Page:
21 August – Abraham’s faith in Christ
“Abraham believed”. At that point – after the second word – we need to pause because the word “believe” can cause our minds to run in all sorts of directions. “I believe” can be a statement of an opinion levered off certain observations I’ve made. “I believe that North Melbourne will win the premiership”; “I believe that gay marriage will be legalised”; “I believe that Donald Trump will be president” (some such beliefs being scarier than others, obviously!).
The concept of belief (rather than just belief as the result of the yet unproven calculation) brings other sets of associations: faith is set over against reason, with reason being the thing that we know, the thing that we agree to hold in common, as distinct from faith which has become a much more personalised and private thing. And of course we have, in our contemporary context, the contrary way in which belief has reasserted itself in the last 10 or 20 years as a major political consideration, and this after we in the liberal west thought that faith and belief had been safely marginalised to people’s hearts and minds, away from the public sphere.
So when we hear the Abraham “believed”, there are lots of things we might imagine being said.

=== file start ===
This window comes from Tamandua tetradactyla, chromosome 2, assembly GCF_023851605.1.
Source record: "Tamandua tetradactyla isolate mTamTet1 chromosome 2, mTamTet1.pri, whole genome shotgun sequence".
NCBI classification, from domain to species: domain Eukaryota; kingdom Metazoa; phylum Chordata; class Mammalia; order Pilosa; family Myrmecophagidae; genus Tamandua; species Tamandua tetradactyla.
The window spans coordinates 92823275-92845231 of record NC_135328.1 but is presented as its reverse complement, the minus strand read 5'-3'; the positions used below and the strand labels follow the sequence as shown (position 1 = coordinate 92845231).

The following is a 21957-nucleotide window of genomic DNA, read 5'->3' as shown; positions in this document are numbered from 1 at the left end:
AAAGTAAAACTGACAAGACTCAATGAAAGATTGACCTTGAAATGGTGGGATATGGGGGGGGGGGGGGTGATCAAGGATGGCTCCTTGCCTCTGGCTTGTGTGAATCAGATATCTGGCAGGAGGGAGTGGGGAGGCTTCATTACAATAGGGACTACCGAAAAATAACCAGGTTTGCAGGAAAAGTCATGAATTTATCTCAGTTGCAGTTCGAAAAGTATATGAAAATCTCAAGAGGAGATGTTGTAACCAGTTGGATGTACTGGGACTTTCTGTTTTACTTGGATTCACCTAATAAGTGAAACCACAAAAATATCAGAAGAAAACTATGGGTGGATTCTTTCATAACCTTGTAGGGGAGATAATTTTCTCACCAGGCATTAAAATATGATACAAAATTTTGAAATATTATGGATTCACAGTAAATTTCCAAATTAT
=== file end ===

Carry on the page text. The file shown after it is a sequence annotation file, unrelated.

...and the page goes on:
When Paul talks about belief he relates it very much the person of Jesus Christ. He talks about being saved by believing in Christ. As Bruce explained for us a couple of months ago, this is more than just my generating within myself a subjective feeling of trust. It has to do with Christ’s own faithfulness is well, something which is outside of our individual convictions: I believe in Christ’s own believing. But Paul also talks about belief as being something more akin to participation. To believe in Christ is to participate in Christ himself. So Paul can speak of his belief as his having been crucified with Christ, and now having Christ living within him.
But then we come, a few verses later, to “Abraham believed God”. It is very easy here to forget what Paul has just said about what belief actually is – to cut Christ out of the picture and to drop back into a dynamic of Abraham believing (in a generic way) in God. But Paul is very consistent. When he says that Abraham believed God, he is basically saying that Abraham believed in Christ: Abraham was crucified with Christ and now lives by Christ living in him.